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Ventura Ready for Budget Fight
By Laura McCallum
February 14, 2001
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Three weeks after Gov. Ventura unveiled a budget heavy on tax cuts and light on spending, he says he's not backing down on his budget recommendations. Ventura's budget is coming under fire from education proponents who say it's too stingy, but Ventura says he's the only leader who can stand up to the education lobby.

Listen to Gov. Ventura's interview with MPR reporter Laura McCallum.
WEARING BIKING SHORTS AND A TIE-DYED TANK TOP, Ventura took time out before his regular noon-hour workout at the governor's residence to defend his budget, which has been both praised and panned around the Capitol. Ventura says three weeks of feedback from the public have convinced him that he was right to recommend a lean budget.

"I'm getting a lot of people, quietly, behind the scenes, citizens, telling me, absolutely, 'Stick to your guns.' You know, 'Stay with the position you've held,' because they feel that there should be accountability, and that just because there's budget surpluses doesn't mean that that automatically opens the door to freewheeling and spending," Ventura told Minnesota Public Radio..

Ventura says instead of spending the surplus, his budget takes advantage of good economic times to reform the tax system. He wants to lower property taxes by having the state pick up a greater share of education funding, cut income tax rates, and reduce the sales tax rate from 6.5 to 6 percent.

At the same time, the governor wants to expand the sales tax to cover some services that aren't currently taxed, like haircuts and legal fees, an idea that has brought howls of opposition from affected groups. Many lawmakers say they won't support adding a new tax during a time of surplus.

So what if legislators aren't willing to tax services?

"Well, then you don't get double-digit property tax relief, and you probably don't get the type of income tax cuts that they want," Ventura said. "Clearly, polls show that people find the sales tax to be the most fair tax."

The governor says he's also standing firm on his pledge to return the current budget surplus - projected to be around $925 million - in rebate checks to taxpayers. Democrats in the Legislature want to use $30 million of the surplus to help school districts pay their heating bills, but Ventura says that opens the door to a blizzard of spending requests.

"The education lobby buys a lot of political leaders with their contributions."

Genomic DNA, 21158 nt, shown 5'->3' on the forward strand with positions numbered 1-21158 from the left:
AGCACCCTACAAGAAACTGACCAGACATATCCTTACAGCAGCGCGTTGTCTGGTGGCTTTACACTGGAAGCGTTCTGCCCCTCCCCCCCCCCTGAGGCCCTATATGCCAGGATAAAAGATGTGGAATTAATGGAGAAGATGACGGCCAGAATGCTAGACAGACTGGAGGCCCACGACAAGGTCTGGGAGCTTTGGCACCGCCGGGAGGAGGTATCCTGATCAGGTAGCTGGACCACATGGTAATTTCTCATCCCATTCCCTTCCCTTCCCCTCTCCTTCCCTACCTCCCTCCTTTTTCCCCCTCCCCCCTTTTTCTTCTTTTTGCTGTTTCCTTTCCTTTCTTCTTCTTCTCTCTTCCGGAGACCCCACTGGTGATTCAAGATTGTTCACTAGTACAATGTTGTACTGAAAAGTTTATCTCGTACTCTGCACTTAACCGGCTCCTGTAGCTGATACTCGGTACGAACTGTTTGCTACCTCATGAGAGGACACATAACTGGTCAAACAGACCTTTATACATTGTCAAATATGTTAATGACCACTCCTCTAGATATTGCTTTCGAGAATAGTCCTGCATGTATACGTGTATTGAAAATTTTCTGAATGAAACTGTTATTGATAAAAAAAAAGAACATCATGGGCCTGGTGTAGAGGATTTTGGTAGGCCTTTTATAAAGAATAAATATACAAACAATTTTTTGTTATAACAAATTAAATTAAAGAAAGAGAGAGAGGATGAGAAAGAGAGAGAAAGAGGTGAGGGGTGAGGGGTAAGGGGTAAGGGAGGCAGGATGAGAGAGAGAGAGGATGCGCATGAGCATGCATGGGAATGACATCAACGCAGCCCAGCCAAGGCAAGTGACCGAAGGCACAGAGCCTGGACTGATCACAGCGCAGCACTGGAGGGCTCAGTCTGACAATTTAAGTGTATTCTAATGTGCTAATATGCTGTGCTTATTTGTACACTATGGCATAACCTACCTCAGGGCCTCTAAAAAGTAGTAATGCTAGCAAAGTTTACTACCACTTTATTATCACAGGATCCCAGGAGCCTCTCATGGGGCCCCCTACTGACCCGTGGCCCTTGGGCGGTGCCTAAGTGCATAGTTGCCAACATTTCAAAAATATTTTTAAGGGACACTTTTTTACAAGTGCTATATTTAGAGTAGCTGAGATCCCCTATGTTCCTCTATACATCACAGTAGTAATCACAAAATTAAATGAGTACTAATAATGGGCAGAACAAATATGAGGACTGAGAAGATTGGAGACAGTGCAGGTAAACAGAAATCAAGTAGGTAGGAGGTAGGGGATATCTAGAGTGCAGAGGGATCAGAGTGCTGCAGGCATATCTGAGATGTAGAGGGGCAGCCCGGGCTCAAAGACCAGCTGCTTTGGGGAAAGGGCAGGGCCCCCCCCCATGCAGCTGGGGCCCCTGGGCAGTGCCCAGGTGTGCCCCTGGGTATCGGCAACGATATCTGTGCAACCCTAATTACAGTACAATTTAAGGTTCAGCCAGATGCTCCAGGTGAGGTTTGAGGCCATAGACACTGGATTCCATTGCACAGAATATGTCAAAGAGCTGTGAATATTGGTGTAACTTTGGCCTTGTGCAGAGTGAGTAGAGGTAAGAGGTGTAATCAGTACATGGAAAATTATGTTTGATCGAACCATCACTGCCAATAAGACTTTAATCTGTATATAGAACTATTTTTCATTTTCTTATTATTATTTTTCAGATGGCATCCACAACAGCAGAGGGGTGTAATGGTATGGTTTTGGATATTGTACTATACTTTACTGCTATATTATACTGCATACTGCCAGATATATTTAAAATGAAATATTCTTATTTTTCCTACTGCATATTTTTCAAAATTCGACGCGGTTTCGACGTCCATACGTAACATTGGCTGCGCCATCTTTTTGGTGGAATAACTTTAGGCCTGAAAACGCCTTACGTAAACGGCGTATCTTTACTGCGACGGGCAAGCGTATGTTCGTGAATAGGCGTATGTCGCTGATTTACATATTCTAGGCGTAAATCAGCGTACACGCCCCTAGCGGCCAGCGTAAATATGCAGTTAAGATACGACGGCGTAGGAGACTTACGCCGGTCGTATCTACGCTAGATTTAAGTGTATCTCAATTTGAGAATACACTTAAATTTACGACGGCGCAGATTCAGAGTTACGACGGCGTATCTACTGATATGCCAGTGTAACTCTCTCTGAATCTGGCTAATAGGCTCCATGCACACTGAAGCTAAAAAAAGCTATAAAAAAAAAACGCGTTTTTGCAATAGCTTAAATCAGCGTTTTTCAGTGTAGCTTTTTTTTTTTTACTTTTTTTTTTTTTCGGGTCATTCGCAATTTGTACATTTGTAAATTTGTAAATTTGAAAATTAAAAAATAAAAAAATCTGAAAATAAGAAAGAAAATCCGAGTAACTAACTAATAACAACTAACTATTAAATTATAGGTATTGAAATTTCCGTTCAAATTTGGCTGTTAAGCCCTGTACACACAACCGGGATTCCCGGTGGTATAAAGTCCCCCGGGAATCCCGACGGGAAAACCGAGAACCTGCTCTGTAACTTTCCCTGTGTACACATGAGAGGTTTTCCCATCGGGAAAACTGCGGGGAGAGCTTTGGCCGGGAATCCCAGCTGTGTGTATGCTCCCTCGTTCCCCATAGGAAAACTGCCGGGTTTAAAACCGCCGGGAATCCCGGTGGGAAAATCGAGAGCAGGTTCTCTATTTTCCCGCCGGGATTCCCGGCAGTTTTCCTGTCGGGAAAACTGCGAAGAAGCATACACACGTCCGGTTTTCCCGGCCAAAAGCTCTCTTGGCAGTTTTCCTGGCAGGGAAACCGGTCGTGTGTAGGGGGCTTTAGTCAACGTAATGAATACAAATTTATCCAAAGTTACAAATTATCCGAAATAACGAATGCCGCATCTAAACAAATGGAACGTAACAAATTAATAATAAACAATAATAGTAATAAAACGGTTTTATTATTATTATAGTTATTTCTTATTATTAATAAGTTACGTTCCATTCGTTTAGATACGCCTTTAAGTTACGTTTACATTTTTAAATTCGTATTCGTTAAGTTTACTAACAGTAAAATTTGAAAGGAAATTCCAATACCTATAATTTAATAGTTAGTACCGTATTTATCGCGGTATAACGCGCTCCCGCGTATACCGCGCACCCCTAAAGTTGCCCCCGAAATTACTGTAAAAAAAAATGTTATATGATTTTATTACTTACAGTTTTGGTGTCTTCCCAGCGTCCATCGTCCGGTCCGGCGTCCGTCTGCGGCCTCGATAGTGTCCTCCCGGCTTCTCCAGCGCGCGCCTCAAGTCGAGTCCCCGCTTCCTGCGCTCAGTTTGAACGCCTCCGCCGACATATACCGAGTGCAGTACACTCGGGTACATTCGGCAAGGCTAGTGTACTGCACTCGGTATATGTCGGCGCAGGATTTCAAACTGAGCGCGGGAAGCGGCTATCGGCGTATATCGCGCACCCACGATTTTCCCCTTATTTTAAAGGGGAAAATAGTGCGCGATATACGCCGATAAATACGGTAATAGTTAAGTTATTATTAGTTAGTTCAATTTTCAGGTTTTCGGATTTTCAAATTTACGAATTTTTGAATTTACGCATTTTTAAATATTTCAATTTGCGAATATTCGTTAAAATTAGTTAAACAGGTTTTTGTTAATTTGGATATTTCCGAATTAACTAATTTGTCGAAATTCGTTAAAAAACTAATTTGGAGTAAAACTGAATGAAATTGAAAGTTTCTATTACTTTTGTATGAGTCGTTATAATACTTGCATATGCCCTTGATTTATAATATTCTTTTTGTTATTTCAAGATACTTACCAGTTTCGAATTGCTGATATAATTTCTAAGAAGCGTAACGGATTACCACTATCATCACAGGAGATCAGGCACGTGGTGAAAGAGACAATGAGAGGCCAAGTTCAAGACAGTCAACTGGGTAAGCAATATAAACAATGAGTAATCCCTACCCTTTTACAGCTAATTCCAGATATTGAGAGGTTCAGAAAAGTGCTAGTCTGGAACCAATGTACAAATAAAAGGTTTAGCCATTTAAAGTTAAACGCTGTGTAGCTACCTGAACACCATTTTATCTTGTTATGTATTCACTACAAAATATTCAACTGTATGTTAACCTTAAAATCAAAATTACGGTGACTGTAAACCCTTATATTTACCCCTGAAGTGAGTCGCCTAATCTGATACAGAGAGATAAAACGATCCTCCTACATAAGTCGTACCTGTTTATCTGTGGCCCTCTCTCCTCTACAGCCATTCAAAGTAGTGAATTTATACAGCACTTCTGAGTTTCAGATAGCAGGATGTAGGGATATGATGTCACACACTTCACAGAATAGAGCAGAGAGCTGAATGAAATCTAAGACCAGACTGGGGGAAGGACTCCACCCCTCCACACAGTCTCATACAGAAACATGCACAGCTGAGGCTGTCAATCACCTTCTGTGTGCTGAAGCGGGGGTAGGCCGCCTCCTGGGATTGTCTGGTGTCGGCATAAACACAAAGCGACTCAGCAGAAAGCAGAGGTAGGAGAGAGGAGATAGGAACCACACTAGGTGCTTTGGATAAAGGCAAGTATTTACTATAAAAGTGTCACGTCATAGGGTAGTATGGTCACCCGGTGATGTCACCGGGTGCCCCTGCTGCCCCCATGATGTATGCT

- Gov. Ventura
"Oh, they'll chip away and you'll end up with no rebate at all. Then you're in the game of picking winners and losers. Who gets the rebate, who doesn't? Who determines that the schools get their heating paid for, but the elderly, old folks don't? Or do we pay for both? And then if we go from there, well then why shouldn't Joe's Malt Shop down on the corner - he's paying the same heating bills - why shouldn't he get a piece of this pie to help cover his expenses? See what kind of Pandora's box you open up when you do that?" Ventura said.

Ventura has been aggressively selling his budget through one on one meetings with legislators, editorials in newspapers and speeches. While he isn't budging on his priorities, he realizes the Legislature is likely to shift the spending around. As legislative committees begin to pick apart Ventura's budget, lawmakers in both parties are criticizing his recommendation to limit education increases to about the rate of inflation.

College students, higher education officials, superintendents, teachers and parents have converged on the Capitol to decry the governor's budget, saying it will lead to tuition hikes, program cuts, larger class sizes and teacher layoffs. Ventura says he's not swayed. He says he's the only person who can stand up to education supporters, because he doesn't need their money.

"The education lobby buys a lot of political leaders with their contributions," said Ventura. "It's very difficult for the Democrats and Republicans, with the influx of money that they need, to be able to do it. See, I can freely do it because if I run for reelection, I'll spend less money this time than I did the first time."

While Ventura says he won't decide whether to run again until next year, his budget clearly positions himself for a re-election bid. He says it achieves the two campaign promises he made when he was first elected - to return the surplus to taxpayers, and control the growth of government.

Laura McCallum covers the Capitol for Minnesota Public Radio. Reach her via e-mail at